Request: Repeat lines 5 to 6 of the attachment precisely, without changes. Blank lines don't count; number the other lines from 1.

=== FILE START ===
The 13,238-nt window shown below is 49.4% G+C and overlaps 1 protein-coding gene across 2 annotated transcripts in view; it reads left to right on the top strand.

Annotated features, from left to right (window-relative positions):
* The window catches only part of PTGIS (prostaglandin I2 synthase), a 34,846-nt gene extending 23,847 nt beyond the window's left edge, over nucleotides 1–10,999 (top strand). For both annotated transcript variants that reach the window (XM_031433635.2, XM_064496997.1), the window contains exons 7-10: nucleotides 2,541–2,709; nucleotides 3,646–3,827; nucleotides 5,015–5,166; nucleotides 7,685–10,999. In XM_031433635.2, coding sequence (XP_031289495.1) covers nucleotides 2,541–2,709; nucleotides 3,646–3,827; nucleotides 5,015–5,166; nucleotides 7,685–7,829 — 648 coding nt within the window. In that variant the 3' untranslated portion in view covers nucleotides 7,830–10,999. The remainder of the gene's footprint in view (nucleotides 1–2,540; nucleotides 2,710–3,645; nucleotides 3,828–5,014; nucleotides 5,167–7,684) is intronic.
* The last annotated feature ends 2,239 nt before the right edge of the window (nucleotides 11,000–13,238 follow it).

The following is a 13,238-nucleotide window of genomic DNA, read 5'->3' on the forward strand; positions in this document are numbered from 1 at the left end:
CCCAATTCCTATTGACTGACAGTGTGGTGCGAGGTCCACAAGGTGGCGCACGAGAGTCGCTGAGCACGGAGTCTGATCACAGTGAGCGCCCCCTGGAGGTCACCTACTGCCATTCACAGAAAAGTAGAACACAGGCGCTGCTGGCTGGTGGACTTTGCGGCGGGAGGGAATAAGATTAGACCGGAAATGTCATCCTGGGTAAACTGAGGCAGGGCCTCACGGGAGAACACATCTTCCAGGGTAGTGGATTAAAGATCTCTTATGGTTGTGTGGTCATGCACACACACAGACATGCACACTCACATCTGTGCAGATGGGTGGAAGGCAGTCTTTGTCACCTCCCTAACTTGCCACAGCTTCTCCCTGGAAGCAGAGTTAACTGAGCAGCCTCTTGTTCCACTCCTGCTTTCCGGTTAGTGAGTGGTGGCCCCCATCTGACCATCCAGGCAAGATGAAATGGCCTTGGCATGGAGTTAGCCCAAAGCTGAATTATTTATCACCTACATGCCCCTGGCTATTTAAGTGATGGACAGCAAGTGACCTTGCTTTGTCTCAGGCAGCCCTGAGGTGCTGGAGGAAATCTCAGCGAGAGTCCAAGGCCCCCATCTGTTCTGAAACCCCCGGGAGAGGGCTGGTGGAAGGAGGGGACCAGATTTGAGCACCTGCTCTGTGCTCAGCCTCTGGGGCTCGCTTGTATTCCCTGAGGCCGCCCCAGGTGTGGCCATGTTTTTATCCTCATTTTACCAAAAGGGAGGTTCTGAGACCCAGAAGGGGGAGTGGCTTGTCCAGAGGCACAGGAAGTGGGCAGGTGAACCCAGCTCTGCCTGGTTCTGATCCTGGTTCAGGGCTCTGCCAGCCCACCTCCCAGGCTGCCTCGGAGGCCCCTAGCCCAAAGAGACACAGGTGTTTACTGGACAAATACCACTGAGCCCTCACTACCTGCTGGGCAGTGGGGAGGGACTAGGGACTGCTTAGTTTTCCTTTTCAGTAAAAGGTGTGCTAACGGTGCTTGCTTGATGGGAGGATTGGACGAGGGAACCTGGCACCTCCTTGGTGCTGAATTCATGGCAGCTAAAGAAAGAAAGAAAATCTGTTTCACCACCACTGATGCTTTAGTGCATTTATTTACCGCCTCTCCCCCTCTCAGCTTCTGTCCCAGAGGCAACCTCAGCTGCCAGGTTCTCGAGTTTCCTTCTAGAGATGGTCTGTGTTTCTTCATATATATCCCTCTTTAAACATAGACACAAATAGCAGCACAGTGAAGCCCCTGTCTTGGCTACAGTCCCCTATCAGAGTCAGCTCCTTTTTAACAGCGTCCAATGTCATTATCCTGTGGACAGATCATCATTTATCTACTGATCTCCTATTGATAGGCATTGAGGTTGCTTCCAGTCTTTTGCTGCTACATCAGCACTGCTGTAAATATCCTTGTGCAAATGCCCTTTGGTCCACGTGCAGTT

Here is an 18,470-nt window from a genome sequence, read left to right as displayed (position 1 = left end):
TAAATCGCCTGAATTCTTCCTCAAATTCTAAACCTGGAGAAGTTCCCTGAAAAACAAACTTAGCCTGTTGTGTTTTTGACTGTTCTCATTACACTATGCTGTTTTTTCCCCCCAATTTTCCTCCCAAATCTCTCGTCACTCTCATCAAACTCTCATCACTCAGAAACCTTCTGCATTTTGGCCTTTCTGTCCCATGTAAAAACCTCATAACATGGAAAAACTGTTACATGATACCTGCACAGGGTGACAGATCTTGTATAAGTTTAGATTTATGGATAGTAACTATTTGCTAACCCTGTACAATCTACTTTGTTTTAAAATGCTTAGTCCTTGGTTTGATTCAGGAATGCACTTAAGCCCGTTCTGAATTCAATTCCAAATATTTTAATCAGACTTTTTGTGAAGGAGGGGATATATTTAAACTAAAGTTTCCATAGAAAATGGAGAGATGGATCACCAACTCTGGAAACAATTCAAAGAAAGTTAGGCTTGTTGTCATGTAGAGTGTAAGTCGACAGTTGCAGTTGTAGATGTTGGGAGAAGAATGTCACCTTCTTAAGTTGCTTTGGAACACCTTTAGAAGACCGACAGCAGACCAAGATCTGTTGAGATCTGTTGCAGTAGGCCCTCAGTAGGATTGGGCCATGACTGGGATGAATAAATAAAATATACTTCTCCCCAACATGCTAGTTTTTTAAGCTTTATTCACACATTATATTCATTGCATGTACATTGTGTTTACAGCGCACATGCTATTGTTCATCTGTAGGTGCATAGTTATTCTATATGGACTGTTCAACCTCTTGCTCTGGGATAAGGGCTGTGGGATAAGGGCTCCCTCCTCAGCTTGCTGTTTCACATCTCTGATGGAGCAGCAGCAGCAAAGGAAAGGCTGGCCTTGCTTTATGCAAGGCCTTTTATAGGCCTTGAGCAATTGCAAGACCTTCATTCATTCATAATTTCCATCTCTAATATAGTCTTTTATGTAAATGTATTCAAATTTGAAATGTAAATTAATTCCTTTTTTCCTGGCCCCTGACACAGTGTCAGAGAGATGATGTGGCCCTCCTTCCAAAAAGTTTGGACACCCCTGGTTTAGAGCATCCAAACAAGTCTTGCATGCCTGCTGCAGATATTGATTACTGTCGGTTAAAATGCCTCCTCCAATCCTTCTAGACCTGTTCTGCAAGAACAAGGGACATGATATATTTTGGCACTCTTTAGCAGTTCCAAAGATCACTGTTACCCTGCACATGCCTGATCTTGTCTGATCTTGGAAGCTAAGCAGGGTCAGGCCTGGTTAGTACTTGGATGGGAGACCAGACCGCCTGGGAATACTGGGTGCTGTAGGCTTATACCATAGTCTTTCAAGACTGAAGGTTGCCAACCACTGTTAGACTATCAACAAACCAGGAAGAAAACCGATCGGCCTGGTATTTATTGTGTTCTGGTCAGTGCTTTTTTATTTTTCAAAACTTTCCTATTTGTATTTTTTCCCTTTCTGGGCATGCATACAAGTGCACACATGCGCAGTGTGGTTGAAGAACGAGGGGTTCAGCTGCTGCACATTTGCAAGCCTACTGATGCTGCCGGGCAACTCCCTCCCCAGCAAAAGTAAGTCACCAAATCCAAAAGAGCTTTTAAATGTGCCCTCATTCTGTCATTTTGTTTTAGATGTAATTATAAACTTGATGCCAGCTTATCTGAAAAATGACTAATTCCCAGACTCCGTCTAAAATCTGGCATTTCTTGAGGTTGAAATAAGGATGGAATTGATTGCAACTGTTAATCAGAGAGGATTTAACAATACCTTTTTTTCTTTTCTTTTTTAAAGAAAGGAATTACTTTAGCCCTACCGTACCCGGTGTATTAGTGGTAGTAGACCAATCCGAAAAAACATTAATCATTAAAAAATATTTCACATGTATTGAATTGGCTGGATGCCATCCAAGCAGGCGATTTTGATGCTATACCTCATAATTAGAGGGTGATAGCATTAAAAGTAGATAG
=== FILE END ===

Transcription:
The following is a 13,238-nucleotide window of genomic DNA, read 5'->3' on the forward strand; positions in this document are numbered from 1 at the left end:
CCCAATTCCTATTGACTGACAGTGTGGTGCGAGGTCCACAAGGTGGCGCACGAGAGTCGCTGAGCACGGAGTCTGATCACAGTGAGCGCCCCCTGGAGGTCACCTACTGCCATTCACAGAAAAGTAGAACACAGGCGCTGCTGGCTGGTGGACTTTGCGGCGGGAGGGAATAAGATTAGACCGGAAATGTCATCCTGGGTAAACTGAGGCAGGGCCTCACGGGAGAACACATCTTCCAGGGTAGTGGATTAAAGATCTCTTATGGTTGTGTGGTCATGCACACACACAGACATGCACACTCACATCTGTGCAGATGGGTGGAAGGCAGTCTTTGTCACCTCCCTAACTTGCCACAGCTTCTCCCTGGAAGCAGAGTTAACTGAGCAGCCTCTTGTTCCACTCCTGCTTTCCGGTTAGTGAGTGGTGGCCCCCATCTGACCATCCAGGCAAGATGAAATGGCCTTGGCATGGAGTTAGCCCAAAGCTGAATTATTTATCACCTACATGCCCCTGGCTATTTAAGTGATGGACAGCAAGTGACCTTGCTTTGTCTCAGGCAGCCCTGAGGTGCTGGAGGAAATCTCAGCGAGAGTCCAAGGCCCCCATCTGTTCTGAAACCCCCGGGAGAGGGCTGGTGGAAGGAGGGGACCAGATTTGAGCACCTGCTCTGTGCTCAGCCTCTGGGGCTCGCTTGTATTCCCTGAGGCCGCCCCAGGTGTGGCCATGTTTTTATCCTCATTTTACCAAAAGGGAGGTTCTGAGACCCAGAAGGGGGAGTGGCTTGTCCAGAGGCACAGGAAGTGGGCAGGTGAACCCAGCTCTGCCTGGTTCTGATCCTGGTTCAGGGCTCTGCCAGCCCACCTCCCAGGCTGCCTCGGAGGCCCCTAGCCCAAAGAGACACAGGTGTTTACTGGACAAATACCACTGAGCCCTCACTACCTGCTGGGCAGTGGGGAGGGACTAGGGACTGCTTAGTTTTCCTTTTCAGTAAAAGGTGTGCTAACGGTGCTTGCTTGATGGGAGGATTGGACGAGGGAACCTGGCACCTCCTTGGTGCTGAATTCATGGCAGCTAAAGAAAGAAAGAAAATCTGTTTCACCACCACTGATGCTTTAGTGCATTTATTTACCGCCTCTCCCCCTCTCAGCTTCTGTCCCAGAGGCAACCTCAGCTGCCAGGTTCTCGAGTTTCCTTCTAGAGATGGTCTGTGTTTCTTCATATATATCCCTCTTTAAACATAGACACAAATAGCAGCACAGTGAAGCCCCTGTCTTGGCTACAGTCCCCTATCAGAGTCAGCTCCTTTTTAACAGCGTCCAATGTCATTATCCTGTGGACAGATCATCATTTATCTACTGATCTCCTATTGATAGGCATTGAGGTTGCTTCCAGTCTTTTGCTGCTACATCAGCACTGCTGTAAATATCCTTGTGCAAATGCCCTTTGGTCCACGTGCAGTT